The following story appeared in the September 1994 issue of the Downhomer.
On June 25, several railway men and their wives, as well as reporters, photographers and politicians, gathered at the Royal Canadian Legion Hall (Caribou Room) in Clarenville, Newfoundland, to honour and present an award for bravery to Canadian National Railway's Engineman Melvin Ivany (retired). He was honoured for the part he played in risking his own life to save a fellow trainman from drowning at Gambo River Railway Bridge on July 6, 1970.
On that fateful day, regular scheduled Freight Train No. 51 was passing over Gambo River railway bridge en route to Bishop's Falls when the train's conductor, Eric Pack, slipped on the rear platform of the caboose and was catapulted into Gambo River.
On this particular day - and as luck would have it - the train was short in length and engineman Melvin Ivany saw conductor Pack fall into the river. The rear-end trainman notified Ivany by the train's radio that the conductor was being carried out to sea by the fast-flowing current.
After the train came to a complete stop, engineman Ivany ran to the scene of the accident. He quickly assessed the situation, and because Pack was a non-swimmer and there was no rescue equipment readily available, he decided the only way to save the conductor was to go into the river himself to try and rescue him.
Owing to the cold temperature of the river, which was flowing from the high country, and the strong current, Ivany quickly became exhausted. For his own safety, he would have to make it to the shoreline and forego any rescue attempt to save Pack from drowning.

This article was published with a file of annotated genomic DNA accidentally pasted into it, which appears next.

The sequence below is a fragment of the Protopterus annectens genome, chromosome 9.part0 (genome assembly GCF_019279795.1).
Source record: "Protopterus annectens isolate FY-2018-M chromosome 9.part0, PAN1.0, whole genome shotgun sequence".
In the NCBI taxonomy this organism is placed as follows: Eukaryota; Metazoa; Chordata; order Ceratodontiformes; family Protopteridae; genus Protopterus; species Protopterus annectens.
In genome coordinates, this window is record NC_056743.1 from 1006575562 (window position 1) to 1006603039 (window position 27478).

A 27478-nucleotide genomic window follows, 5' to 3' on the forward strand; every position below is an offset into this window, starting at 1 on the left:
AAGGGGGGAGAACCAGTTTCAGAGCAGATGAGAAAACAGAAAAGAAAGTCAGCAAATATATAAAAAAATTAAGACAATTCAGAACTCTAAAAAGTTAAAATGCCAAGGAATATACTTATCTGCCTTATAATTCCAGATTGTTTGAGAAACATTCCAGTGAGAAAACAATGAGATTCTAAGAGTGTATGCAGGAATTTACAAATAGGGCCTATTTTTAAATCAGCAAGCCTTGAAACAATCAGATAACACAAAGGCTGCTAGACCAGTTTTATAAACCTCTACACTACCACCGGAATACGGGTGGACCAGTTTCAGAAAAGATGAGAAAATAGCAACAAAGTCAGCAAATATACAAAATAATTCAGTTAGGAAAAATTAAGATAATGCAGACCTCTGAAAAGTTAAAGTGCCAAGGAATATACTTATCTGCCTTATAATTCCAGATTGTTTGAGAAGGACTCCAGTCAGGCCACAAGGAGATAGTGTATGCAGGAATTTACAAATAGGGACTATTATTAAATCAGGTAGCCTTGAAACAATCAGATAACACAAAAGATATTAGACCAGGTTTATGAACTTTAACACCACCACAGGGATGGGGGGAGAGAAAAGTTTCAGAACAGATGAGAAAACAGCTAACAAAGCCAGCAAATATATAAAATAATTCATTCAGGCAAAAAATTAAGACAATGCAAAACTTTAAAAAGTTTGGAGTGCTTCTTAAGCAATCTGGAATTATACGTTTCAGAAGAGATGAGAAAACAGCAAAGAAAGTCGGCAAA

However, some inner strength prevailed, and he decided to make one last valiant attempt to try and swim to the conductor, who had by this time submerged for the third time.
Ivany swam to the spot where he last saw Pack and was lucky to spot him on the river bottom through the murky water. He dove down, grabbed him and brought him to the surface, and finally to the safety of the shoreline.
Meanwhile, other members of the train crew had arrived to assist. They applied artificial respiration and conductor Pack began to breathe again.
Pack was then rushed by ambulance to the James Peyton Memorial Hospital at Gander, where he remained for a few days to undergo treatment for his ordeal.
Back in 1988, when the writer was researching some human-interest stories for one of his books on the Newfoundland railway, someone suggested a story be done on Melvin Ivany and his heroic deed. When the full details of the incident were obtained, this writer felt that Melvin Ivany deserved more than just a short story in a book. He deserved some long overdue recognition.
With this thought in mind, the writer fought for several years to have Melvin Ivany recognized for the part he played so many years ago in saving the life of his co-worker.
On June 25, 1994 - nearly 24 years after the near-tragedy - Melvin Ivany received his just awards. The award for bravery was presented to Ivany by the writer (also a railway man) on behalf of the United Transportation Union, Cleveland, Ohio, USA. Rear Admiral Fred Mifflin, MP Bonavista-Trinity-Conception, flew in from Ottawa to be the guest speaker for the occasion, and he presented Mr. Ivany with a certificate on behalf of his office and the Government of Canada for his act of heroism. Mrs. Caroline (Kay) Young, MHA, district of Terra Nova, also spoke at length on the life-saving incident at Gambo River. She presented Mr. Ivany with a plaque for heroism on behalf of her office and the Government of Newfoundland.
It was a most enjoyable event, and at times a little emotional, more especially when Eric Pack hugged Melvin for saving his life so many years ago.